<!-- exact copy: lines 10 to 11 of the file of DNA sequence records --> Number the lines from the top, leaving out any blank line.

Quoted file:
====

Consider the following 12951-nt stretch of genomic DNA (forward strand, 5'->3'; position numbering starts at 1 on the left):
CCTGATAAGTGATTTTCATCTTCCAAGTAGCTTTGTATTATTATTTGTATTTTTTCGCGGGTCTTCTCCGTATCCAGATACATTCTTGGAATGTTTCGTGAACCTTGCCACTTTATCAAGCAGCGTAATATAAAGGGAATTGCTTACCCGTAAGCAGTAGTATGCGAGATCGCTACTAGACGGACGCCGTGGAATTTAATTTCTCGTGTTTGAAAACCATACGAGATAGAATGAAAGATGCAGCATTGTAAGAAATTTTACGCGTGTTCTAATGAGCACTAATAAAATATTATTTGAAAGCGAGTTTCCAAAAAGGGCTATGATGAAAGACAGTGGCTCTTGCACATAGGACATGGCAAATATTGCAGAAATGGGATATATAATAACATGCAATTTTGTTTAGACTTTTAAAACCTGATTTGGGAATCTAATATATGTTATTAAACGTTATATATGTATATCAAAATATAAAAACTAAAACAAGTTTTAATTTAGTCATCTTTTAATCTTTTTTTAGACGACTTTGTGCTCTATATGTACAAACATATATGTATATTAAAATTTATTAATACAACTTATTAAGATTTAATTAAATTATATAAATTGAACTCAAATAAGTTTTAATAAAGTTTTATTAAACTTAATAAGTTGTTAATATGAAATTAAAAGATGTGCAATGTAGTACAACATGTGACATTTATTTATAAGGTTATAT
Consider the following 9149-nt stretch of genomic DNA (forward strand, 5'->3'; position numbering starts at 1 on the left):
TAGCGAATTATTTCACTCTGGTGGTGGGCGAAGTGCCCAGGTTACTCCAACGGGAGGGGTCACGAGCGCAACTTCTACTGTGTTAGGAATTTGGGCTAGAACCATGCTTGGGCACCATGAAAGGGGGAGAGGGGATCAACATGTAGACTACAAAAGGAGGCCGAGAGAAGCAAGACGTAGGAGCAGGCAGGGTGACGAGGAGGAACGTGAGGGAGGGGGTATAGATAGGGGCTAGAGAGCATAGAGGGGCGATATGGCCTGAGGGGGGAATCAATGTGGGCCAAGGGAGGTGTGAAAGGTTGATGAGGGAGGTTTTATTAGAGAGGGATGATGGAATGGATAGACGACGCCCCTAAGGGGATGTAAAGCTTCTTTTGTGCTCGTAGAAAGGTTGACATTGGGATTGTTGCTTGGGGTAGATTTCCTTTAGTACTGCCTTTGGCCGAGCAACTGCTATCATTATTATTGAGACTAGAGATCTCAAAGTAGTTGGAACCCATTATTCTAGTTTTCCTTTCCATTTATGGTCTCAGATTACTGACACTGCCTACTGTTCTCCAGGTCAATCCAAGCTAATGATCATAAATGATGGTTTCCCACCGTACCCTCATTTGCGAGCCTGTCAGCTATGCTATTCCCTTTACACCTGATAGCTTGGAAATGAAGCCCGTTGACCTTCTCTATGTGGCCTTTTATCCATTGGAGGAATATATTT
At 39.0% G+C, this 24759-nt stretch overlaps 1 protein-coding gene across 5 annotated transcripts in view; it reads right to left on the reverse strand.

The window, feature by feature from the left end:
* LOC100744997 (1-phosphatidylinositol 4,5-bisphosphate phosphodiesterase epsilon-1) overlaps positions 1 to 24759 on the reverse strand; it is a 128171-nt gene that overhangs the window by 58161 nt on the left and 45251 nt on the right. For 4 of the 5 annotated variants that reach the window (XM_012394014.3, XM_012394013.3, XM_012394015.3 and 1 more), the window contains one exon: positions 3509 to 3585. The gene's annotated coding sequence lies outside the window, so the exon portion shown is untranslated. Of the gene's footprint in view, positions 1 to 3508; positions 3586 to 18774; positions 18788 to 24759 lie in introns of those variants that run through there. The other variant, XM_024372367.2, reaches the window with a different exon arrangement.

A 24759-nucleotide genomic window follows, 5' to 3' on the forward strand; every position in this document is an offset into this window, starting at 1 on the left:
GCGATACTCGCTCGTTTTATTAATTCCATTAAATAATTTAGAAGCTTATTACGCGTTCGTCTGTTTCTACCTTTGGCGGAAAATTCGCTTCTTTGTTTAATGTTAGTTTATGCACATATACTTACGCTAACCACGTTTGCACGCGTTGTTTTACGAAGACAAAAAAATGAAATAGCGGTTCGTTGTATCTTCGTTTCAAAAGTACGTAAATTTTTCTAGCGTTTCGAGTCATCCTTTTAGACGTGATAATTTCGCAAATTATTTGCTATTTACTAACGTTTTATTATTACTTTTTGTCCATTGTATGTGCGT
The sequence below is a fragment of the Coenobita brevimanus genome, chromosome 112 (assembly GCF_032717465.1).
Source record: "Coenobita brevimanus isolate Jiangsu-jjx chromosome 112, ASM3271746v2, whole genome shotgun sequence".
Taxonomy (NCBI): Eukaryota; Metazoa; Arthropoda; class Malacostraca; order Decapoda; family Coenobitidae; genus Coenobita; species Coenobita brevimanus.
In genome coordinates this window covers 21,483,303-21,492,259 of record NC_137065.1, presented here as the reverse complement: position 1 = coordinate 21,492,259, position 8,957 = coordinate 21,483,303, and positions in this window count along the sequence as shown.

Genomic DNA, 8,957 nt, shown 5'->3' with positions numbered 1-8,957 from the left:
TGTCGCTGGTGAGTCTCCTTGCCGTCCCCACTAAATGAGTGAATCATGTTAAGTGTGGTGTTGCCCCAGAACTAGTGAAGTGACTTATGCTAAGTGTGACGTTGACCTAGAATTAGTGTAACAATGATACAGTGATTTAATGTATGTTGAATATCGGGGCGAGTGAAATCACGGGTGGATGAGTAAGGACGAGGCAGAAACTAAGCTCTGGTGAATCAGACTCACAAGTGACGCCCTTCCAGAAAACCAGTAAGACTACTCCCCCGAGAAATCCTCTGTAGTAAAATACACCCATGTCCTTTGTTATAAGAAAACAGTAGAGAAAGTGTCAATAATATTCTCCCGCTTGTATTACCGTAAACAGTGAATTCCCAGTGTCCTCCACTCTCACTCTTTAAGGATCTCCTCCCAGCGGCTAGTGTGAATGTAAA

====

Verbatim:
The sequence below is a fragment of the Coenobita brevimanus genome, chromosome 112 (assembly GCF_032717465.1).
Source record: "Coenobita brevimanus isolate Jiangsu-jjx chromosome 112, ASM3271746v2, whole genome shotgun sequence".